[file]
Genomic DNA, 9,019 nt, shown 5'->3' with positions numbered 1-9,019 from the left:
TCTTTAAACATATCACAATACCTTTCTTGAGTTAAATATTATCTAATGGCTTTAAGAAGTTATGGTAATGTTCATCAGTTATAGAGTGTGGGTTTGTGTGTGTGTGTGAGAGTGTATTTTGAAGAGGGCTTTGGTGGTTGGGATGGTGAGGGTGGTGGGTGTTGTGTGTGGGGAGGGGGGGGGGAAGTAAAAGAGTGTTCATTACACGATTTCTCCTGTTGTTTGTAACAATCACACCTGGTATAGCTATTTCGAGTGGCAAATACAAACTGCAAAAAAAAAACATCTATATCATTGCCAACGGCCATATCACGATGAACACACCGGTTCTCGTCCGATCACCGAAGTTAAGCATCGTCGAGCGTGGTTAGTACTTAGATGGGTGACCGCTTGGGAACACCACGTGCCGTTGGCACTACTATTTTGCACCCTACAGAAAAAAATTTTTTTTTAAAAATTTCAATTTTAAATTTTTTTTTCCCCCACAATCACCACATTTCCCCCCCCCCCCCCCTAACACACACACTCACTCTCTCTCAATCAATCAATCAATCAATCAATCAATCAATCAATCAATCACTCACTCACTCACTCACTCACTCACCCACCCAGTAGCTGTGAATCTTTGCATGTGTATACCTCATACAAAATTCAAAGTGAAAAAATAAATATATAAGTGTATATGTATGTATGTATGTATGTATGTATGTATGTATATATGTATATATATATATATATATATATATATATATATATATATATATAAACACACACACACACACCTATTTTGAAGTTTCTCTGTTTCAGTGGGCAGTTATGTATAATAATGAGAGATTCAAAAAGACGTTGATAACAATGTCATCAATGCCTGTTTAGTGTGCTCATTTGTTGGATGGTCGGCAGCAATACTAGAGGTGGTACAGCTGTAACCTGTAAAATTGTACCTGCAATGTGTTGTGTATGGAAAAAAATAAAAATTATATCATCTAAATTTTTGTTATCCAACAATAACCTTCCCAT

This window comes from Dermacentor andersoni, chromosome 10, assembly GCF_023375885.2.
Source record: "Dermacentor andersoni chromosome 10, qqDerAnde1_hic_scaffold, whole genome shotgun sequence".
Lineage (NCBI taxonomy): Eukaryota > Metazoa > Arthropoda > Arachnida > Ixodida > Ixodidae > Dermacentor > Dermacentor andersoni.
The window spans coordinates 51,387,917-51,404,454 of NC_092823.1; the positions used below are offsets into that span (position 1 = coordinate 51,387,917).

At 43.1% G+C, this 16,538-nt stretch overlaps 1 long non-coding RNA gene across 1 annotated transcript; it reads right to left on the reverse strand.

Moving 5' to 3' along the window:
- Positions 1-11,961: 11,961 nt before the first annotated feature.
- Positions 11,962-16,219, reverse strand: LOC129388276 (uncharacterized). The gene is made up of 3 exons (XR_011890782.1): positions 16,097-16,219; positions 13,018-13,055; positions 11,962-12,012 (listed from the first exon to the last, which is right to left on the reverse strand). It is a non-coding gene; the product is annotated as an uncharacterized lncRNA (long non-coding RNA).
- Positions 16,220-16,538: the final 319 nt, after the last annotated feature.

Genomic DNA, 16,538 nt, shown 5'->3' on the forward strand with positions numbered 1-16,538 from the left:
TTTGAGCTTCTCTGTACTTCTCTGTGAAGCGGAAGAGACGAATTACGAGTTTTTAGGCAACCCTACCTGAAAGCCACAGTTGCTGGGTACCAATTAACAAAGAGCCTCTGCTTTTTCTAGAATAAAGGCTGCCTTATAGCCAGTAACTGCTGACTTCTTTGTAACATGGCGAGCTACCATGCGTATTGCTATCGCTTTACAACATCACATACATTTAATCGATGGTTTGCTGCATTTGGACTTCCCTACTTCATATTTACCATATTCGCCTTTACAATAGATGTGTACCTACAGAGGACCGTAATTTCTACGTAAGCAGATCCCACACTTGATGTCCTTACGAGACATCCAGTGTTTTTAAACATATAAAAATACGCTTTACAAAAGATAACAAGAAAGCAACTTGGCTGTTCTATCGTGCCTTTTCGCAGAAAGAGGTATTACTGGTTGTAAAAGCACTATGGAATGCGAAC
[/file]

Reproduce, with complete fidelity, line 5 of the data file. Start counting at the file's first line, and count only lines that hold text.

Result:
Lineage (NCBI taxonomy): Eukaryota > Metazoa > Arthropoda > Arachnida > Ixodida > Ixodidae > Dermacentor > Dermacentor andersoni.